In an effort to elevate voter participation late in the game, the City Clerk’s Office opened its doors to New Haven residents this past Saturday to allow voters to cast absentee ballots.
With the office open between 9 a.m. and 5 p.m., Town Chair of the Democratic Party Vincent Mauro said that a “steady stream” of voters cast their absentee ballots. The option was only available to New Haven residents who would be out of the city from 6 a.m. to 8 p.m. on Election Day. On Question 1 on this year’s ballot, Connecticut voters will decide whether or not such an early voting option should be available to all state residents eligible to vote.
“We’re in a day and age when some people are working six or seven days a week,” Mauro said, “and the ability to vote on a weekend just allows more people to participate in the process.”
Mauro cited Georgia as an example of a state that recognized this problem and, after enabling early voting, has since experienced success in motivating a greater percentage of its citizens to vote.
Extending hours is an important function the city government plays in encouraging citizens to exercise their right to vote, Mauro said.
“The mayor and [City Clerk Michael Smart] were eager to give every New Haven resident the opportunity to participate in the process,” said Laurence Grotheer, director of communications for Mayor Toni Harp. “The additional hours accommodated those who had still not been able to make plans to vote.”
The City Clerk’s Office has also created an election page on their website with specific information about absentee voting and absentee ballot applications, and answers to general questions about the election.
City officials said they wanted to ensure voters could also use Saturday to obtain more information about the election ballot. But Mauro said that because the questions on the ballot this year are more straightforward than in years past, most residents who took advantage of the extended hours came primarily to vote instead of to pose questions.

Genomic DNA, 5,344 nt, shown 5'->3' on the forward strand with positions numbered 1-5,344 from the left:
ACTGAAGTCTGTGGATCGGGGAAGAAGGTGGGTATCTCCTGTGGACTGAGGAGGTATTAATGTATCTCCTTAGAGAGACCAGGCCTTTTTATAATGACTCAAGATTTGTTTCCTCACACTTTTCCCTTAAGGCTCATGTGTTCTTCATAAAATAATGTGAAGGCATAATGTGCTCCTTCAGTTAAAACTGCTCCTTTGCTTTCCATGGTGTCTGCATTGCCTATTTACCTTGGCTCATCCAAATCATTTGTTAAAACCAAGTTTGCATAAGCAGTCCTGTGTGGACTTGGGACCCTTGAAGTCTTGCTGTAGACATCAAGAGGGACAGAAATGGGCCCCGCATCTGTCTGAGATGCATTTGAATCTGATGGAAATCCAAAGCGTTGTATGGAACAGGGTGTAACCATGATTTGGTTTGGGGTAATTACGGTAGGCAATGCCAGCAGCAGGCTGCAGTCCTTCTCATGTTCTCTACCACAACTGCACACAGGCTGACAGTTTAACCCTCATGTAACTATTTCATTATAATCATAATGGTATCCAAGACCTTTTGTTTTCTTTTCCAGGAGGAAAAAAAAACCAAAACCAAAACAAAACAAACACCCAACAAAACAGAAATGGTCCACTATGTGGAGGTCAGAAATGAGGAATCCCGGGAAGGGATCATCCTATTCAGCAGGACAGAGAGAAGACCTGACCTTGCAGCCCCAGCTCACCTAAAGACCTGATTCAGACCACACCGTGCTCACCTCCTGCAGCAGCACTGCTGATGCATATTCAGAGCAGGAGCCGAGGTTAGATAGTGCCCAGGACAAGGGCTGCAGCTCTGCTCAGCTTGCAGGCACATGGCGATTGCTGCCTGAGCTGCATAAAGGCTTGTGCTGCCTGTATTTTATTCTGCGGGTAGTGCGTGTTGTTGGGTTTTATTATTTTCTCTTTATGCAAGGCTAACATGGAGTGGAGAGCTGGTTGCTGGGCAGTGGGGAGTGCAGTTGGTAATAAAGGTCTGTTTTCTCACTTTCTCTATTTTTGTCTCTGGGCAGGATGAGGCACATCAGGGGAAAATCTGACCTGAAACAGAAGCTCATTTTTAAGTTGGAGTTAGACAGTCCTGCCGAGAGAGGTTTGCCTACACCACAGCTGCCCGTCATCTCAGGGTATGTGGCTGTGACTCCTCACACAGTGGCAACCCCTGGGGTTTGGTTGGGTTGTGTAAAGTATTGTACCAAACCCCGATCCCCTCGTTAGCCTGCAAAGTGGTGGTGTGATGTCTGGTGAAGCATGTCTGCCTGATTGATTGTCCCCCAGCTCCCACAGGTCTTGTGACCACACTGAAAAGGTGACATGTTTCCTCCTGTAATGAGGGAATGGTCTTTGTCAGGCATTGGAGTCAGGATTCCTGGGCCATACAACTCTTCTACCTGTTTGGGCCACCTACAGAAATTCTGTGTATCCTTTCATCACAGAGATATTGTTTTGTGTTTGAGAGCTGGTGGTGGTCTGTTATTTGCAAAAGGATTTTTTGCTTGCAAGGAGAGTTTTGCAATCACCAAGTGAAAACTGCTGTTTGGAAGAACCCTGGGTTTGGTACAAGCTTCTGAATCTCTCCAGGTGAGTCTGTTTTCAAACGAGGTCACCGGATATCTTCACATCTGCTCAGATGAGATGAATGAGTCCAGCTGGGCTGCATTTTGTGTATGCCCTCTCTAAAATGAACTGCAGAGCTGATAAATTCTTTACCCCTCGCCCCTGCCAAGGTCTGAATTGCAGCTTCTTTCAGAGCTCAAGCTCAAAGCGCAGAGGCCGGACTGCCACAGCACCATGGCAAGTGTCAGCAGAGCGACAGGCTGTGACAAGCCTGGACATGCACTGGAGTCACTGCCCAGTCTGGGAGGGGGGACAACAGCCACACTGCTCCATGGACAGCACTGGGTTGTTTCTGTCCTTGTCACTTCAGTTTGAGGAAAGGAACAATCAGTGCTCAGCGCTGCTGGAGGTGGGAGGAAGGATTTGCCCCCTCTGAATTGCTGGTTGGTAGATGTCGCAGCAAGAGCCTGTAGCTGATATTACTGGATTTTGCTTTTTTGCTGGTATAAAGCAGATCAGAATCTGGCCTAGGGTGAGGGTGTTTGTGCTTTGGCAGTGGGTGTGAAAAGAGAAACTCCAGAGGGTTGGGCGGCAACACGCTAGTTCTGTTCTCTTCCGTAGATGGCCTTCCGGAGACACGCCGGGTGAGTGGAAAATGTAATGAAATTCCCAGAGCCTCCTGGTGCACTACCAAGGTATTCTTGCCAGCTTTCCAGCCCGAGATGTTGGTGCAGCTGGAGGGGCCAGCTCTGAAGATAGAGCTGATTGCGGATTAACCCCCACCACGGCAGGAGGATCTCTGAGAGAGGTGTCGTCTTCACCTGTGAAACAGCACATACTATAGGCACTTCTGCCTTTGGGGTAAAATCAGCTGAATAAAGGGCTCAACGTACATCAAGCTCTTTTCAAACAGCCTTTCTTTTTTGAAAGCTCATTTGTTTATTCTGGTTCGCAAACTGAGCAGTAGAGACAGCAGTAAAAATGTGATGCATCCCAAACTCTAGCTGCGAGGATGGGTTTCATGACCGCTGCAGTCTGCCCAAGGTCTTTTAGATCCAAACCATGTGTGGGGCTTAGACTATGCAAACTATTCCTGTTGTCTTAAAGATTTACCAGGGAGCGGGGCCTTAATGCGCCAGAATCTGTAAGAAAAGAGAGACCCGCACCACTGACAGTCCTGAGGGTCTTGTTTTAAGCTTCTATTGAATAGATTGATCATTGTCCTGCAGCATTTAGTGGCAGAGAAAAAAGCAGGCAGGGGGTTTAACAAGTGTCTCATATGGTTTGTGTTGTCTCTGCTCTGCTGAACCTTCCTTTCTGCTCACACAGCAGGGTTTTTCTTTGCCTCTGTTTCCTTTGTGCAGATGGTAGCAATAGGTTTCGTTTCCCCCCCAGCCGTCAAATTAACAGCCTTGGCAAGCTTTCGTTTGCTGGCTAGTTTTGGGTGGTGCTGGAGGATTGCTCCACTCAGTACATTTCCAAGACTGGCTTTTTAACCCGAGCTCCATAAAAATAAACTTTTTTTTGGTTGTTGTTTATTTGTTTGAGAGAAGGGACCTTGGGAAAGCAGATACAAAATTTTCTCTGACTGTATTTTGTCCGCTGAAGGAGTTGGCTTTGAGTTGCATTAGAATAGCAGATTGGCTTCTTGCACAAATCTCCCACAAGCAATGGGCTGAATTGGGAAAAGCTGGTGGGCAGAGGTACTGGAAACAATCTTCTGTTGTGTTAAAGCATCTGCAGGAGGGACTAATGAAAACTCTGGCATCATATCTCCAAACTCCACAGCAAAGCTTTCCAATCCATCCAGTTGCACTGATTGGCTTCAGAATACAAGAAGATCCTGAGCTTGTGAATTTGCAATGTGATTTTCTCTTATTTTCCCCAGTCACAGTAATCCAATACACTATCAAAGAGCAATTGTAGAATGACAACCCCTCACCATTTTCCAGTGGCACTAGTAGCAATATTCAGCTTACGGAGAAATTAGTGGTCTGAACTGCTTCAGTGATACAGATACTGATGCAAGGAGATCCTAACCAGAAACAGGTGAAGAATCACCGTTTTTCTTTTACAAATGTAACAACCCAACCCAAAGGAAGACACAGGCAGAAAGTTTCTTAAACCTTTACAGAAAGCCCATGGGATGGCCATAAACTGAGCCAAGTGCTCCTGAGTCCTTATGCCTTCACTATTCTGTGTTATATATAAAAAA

Tyler Blackmon ’16, elections coordinator for the Yale College Democrats and a staff columnist for the News, said the extended hours highlighted the importance of Question 1 on the ballot.
The City Clerk’s Office would not have to open on Saturday to give residents who will be out of town on Tuesday the chance to note if the state amended its constitution to allow early voting, Blackmon said.
“[The extended hours] are, of course, important,” he said. “But early voting in Connecticut could be a more permanent solution.”
Blackmon added that he did not think any Yale student voters had been affected by the extended office hours, as very few Yale students who planned on voting would be out of the city during voting hours on Tuesday.
Voters who chose to cast absentee ballots this election season featured out-of-state college students, including Maggie Peard, a New Haven resident and sophomore at Williams College.
“I’m choosing to vote absentee in Connecticut because, even though I spend more of my time in Massachusetts, I want my vote to go towards electing the best representative for me in Connecticut because I still feel more like a resident of Connecticut,” Peard said.
Peard added that she believes voting made it easy for her to participate in the election process in Connecticut and was especially important for out-of-state college students like her who prefer to vote in their home states.
The voter registration deadline for this year’s election was Oct. 28.